The days of electric vehicles that can only travel 80 to 100 miles per charge are numbered. That is, if a study from University of Cambridge is true. Det skriver Mashable på sin hemsida.
While many factors contribute to the limited range of modern EVs, the main factors that hold back EVs from traveling as far as gasoline-powered vehicles are lithium-ion battery energy density, weight and cost. However, that may change soon, thanks to lithium-oxygen batteries.
Researchers at University of Cambridge in the UK have created a laboratory demonstration of lithium-oxygen, or ”lithium-air,” batteries that have around 10 times the energy density of the lithium-ion batteries used in today’s EVs — roughly equivalent to the energy density of gasoline, according to a study in the latest edition of the journal Science.
More than simply holding more energy, the batteries are also more than 90% efficient and can be recharged more than 2,000 times, the study says. To put that into perspective, most current lithium-ion batteries are 80% to 90% efficient.
But here’s where things really get exciting: Lithium-air batteries could be five times less costly and five times lighter than today’s lithium-ion cells.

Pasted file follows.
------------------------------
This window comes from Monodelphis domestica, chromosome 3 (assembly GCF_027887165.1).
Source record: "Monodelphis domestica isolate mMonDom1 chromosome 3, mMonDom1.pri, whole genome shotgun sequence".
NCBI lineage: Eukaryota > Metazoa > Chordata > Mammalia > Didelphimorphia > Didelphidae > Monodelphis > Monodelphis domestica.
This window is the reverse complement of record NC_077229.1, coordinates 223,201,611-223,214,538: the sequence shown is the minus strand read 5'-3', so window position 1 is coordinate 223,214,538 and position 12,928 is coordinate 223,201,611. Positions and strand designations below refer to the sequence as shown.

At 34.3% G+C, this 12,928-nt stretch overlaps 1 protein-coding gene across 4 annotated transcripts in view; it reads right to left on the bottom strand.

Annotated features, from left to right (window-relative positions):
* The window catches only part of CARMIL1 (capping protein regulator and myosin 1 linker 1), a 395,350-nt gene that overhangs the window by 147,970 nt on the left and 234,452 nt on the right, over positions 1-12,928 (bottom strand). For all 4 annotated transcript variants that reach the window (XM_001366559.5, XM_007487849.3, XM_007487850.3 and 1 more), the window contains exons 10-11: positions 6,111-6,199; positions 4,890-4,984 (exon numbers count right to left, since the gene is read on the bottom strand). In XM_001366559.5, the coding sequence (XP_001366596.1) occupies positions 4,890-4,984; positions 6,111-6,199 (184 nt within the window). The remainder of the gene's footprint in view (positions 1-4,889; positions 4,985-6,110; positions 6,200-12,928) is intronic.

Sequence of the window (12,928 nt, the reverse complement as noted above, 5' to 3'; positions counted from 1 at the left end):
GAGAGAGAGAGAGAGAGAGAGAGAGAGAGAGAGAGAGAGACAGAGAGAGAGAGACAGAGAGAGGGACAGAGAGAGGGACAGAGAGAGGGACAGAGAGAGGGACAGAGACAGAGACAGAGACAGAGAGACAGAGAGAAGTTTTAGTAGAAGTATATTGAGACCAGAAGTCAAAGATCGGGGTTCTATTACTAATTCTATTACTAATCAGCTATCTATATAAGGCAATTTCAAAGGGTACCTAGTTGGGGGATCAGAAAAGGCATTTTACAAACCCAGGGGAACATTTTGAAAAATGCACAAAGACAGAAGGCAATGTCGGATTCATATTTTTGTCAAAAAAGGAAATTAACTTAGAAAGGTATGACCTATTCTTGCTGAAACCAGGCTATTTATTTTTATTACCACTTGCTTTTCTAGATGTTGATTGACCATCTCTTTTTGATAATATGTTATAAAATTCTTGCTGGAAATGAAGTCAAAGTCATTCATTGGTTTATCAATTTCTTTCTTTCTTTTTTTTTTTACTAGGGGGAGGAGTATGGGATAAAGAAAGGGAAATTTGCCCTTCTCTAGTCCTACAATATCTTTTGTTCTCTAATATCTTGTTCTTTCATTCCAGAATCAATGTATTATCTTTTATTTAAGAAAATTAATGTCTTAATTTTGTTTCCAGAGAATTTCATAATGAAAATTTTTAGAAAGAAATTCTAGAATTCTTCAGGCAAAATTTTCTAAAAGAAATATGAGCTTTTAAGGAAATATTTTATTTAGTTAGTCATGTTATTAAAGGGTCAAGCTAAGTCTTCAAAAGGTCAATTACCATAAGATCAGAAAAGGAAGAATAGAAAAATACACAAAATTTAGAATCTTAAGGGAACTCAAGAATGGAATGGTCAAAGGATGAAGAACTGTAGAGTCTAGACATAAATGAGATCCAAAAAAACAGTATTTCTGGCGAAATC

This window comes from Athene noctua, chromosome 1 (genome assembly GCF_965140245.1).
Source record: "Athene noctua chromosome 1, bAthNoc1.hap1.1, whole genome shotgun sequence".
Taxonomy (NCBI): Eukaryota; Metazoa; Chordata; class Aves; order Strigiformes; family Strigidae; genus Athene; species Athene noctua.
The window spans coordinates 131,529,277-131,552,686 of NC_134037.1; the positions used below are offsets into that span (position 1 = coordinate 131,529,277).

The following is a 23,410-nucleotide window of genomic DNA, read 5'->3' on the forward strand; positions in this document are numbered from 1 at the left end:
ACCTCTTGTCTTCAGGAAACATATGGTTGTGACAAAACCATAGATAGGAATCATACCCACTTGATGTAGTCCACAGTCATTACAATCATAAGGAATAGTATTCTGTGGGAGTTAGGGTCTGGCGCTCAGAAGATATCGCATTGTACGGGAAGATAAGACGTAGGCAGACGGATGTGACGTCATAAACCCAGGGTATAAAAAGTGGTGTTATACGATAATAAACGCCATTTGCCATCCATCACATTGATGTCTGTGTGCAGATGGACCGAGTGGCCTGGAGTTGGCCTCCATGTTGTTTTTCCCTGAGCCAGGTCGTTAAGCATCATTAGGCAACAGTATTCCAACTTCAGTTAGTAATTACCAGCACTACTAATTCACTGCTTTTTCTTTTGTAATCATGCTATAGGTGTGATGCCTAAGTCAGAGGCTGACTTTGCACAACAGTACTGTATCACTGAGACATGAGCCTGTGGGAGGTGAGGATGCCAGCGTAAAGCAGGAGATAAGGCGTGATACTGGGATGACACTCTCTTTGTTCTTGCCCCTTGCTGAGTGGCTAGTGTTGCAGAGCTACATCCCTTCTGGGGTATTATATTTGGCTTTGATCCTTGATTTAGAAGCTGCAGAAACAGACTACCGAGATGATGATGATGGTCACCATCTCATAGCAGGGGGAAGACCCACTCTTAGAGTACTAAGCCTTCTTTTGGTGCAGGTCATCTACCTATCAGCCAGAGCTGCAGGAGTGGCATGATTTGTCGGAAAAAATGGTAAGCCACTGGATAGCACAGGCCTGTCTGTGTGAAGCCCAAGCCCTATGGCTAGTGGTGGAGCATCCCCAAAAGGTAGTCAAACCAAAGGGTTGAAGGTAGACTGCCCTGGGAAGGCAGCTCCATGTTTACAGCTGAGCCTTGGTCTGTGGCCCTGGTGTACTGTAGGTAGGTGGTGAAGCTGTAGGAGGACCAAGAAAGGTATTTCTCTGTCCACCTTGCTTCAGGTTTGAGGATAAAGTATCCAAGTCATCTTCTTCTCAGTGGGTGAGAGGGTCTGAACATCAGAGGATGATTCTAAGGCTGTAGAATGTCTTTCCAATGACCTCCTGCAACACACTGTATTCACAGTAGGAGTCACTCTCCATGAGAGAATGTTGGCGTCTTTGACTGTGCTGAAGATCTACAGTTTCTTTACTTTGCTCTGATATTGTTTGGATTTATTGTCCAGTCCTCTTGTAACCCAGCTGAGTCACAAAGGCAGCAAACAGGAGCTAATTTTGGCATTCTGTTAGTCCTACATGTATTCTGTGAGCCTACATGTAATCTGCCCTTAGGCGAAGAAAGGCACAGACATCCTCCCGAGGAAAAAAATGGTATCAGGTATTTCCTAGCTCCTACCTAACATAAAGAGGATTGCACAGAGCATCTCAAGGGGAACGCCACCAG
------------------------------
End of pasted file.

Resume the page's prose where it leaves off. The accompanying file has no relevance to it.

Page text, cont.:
If these batteries were truly 10 times more powerful and five times lighter than batteries currently used in EVs range could be extended upward of 400 miles per charge — or further than the distance from LA to San Francisco(or London to Edinburgh, as the researchers proposed) without stopping to recharge. This technology, of course, has more applications than mobility; it could affect mobile devices, too. Imagine if your smartphone battery could be 10 times thinner, or 10 times longer-lasting, if it remained the same size.
”What we’ve achieved is a significant advance for this technology and suggests whole new areas for research — we haven’t solved all the problems inherent to this chemistry, but our results do show routes forward towards a practical device,” professor Clare Grey of Cambridge’s Department of Chemistry, the paper’s senior author, wrote.
Although the researchers have demonstrated the batteries in a lab, they predict that a production-ready version is around a decade away. So while your next car might not have lithium-air batteries underpinning it, the one after that just might. And as far as smartphones go, we can hope for the iPhone 18.